Neil Fitzgerald

Tauranga’s coastal birds

Harbours and estuaries are some of the most productive ecosystems on earth. Their sheltered waters support a flourishing growth of marine plants and animals, and an especially rich bird fauna, as photographer Brian Chudleigh reveals.

Written by       Photographed by Brian Chudleigh

Compared to the Firth of Thames and the Kaipara and Manukau Harbours, Tauranga Harbour is not a major body of water. It is, however, the largest enclosed estua­rine habitat in the Bay of Plenty, and home to many bird species, some of which breed in New Zealand and some of which travel half way around the world to nest in the wilds of the Arctic tundra.

The harbour is shallow and about 35km in length. There is a narrow entrance at each end, with 23km­long Matakana Island lying like a gi­ant sand bar in between. Extensive dredging and blasting of rock at the eastern entrance has deepened the approach to the wharves at Mount Maunganui, now one of the country’s busiest ports. Once the tide recedes, less than half the harbour is covered in water, the exposed mudflats pro­viding ideal feeding grounds for wading birds.

A decade ago, when I first began taking an interest in the birds of Tauranga Harbour, there were many places to be found where birds con­gregated with little disturbance. Sul­phur Point reclamation (destined to become a new port facility) was in its early stages of development with a large sand island where godwits, white-fronted terns, variable oyster­catchers, New Zealand dotterels and banded dotterels could roost or nest undisturbed.

The sand island is long gone, and most of the reclaimed area is now planted in lucerne. What remains in open sand is often invaded by trailbike enthusiasts, who criss-cross the area at high speed and deter all but a few birds from attempting to nest.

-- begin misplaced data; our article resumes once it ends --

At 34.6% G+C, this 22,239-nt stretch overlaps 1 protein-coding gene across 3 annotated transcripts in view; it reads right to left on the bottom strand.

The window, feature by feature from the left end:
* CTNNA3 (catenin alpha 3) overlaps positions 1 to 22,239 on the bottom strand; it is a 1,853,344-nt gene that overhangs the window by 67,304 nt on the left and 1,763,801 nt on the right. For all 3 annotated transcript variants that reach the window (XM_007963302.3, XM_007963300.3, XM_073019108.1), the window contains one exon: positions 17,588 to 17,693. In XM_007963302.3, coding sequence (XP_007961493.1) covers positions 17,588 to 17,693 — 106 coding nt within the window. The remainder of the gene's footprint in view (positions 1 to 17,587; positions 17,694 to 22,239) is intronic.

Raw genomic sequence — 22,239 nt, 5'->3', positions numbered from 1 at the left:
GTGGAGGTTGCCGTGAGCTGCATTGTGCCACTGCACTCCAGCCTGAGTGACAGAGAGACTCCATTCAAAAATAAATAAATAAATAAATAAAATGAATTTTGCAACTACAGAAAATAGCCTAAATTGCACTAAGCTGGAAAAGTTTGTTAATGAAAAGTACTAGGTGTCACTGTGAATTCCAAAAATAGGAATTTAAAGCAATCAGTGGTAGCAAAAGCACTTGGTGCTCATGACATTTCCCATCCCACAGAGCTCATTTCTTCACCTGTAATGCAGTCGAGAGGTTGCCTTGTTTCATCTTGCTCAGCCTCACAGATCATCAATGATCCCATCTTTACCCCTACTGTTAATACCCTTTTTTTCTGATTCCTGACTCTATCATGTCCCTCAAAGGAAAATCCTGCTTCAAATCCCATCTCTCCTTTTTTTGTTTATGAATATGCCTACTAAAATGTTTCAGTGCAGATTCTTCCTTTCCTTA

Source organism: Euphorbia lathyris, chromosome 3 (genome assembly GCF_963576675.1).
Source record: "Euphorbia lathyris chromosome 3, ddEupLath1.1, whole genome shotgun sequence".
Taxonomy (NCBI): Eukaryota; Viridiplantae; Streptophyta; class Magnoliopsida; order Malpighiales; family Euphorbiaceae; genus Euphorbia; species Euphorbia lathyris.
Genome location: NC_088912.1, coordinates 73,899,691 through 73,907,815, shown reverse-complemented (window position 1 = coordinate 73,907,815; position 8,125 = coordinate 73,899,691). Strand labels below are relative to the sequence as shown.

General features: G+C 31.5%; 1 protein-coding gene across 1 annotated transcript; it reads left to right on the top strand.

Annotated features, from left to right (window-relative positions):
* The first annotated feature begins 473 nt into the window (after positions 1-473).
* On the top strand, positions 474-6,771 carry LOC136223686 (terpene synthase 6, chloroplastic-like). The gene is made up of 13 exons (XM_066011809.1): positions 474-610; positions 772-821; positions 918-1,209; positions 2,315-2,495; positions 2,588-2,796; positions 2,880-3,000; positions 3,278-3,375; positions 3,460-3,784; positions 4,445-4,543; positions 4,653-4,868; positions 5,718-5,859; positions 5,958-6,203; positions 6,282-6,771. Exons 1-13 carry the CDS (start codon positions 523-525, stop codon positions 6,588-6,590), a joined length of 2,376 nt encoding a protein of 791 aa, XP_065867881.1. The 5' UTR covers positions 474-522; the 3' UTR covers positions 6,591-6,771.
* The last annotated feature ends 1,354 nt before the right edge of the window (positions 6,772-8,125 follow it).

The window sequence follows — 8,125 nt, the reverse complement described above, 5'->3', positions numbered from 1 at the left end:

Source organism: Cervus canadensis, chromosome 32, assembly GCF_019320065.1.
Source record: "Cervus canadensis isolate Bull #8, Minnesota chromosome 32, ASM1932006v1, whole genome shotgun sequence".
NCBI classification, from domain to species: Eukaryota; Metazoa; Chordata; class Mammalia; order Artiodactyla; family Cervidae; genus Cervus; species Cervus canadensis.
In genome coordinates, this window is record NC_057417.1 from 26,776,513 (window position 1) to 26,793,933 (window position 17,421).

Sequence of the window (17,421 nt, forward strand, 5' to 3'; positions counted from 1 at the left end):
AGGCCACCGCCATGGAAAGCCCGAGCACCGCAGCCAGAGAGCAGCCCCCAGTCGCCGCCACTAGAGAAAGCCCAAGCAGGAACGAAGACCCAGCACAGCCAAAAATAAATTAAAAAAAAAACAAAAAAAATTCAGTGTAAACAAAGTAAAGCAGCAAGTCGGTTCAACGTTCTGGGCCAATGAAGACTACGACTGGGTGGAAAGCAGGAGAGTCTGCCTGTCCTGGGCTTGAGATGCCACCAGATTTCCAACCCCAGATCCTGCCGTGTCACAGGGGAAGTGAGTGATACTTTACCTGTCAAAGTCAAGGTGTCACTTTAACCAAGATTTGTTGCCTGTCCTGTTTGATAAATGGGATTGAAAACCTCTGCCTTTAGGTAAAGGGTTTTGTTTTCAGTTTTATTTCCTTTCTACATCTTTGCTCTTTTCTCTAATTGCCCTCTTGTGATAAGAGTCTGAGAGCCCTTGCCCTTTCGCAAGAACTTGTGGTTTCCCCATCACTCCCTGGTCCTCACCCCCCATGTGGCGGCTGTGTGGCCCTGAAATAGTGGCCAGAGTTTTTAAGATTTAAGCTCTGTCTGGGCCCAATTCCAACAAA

Ten years ago the ocean beach on Matakana Island was an almost con­tinuous strip of broad beach with birds nesting virtually all the way from the Tauranga entrance to the Bowentown Heads. Breeding colonies of dotterels, oystercatchers, black-backed gulls and Caspian terns could all be seen along this stretch of sand.

Since then the beach has been eroded at both Tauranga and Bowentown ends, with hundreds of pine trees heaped up on the shore and some swept away up the coast as far as Waihi Beach. Nesting birds have been affected dramatically: banded dotterels have abandoned the island completely and New Zealand dotterels are having little success; most black-backed gulls now con­centrate near the entrances and are highly predatory, taking most young of other birds.

Caspian terns still thrive—they are large, aggressive birds, and though nesting right beside their adversaries, the black-backed gulls, they have been able to slightly increase their numbers to nearly a hundred pairs. Variable oystercatchers are also strong enough to resist the unwanted attentions of hungry gulls, and are still able to raise young on more iso­lated parts of the island.

New Zealand dotterels are the most vulnerable of the coastal birds because of their restricted range and habitat. A few live on Stewart Island and the lower South Island coast, but the bulk of the population inhabits the sandy beaches and estuaries of the North Island north of East Cape in the east and Kawhia in the west.